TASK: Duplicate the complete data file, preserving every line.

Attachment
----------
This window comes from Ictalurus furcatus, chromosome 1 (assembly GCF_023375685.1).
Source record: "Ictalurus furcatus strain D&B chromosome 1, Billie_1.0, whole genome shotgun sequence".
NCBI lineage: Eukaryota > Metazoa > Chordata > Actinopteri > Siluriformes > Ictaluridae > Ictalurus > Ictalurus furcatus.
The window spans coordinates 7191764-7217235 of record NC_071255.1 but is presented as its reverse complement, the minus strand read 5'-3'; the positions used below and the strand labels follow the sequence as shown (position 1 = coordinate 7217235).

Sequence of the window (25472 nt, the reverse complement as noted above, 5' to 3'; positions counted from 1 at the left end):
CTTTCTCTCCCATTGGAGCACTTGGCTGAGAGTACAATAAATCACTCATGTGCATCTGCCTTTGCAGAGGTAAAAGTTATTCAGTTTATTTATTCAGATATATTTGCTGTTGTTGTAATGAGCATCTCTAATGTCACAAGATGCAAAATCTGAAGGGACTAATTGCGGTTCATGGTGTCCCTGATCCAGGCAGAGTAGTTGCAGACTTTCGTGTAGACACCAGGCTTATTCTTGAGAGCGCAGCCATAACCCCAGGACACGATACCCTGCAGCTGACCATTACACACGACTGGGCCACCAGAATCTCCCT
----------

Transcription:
This window comes from Ictalurus furcatus, chromosome 1 (assembly GCF_023375685.1).
Source record: "Ictalurus furcatus strain D&B chromosome 1, Billie_1.0, whole genome shotgun sequence".
NCBI lineage: Eukaryota > Metazoa > Chordata > Actinopteri > Siluriformes > Ictaluridae > Ictalurus > Ictalurus furcatus.
The window spans coordinates 7191764-7217235 of record NC_071255.1 but is presented as its reverse complement, the minus strand read 5'-3'; the positions used below and the strand labels follow the sequence as shown (position 1 = coordinate 7217235).

Sequence of the window (25472 nt, the reverse complement as noted above, 5' to 3'; positions counted from 1 at the left end):
CTTTCTCTCCCATTGGAGCACTTGGCTGAGAGTACAATAAATCACTCATGTGCATCTGCCTTTGCAGAGGTAAAAGTTATTCAGTTTATTTATTCAGATATATTTGCTGTTGTTGTAATGAGCATCTCTAATGTCACAAGATGCAAAATCTGAAGGGACTAATTGCGGTTCATGGTGTCCCTGATCCAGGCAGAGTAGTTGCAGACTTTCGTGTAGACACCAGGCTTATTCTTGAGAGCGCAGCCATAACCCCAGGACACGATACCCTGCAGCTGACCATTACACACGACTGGGCCACCAGAATCTCCCT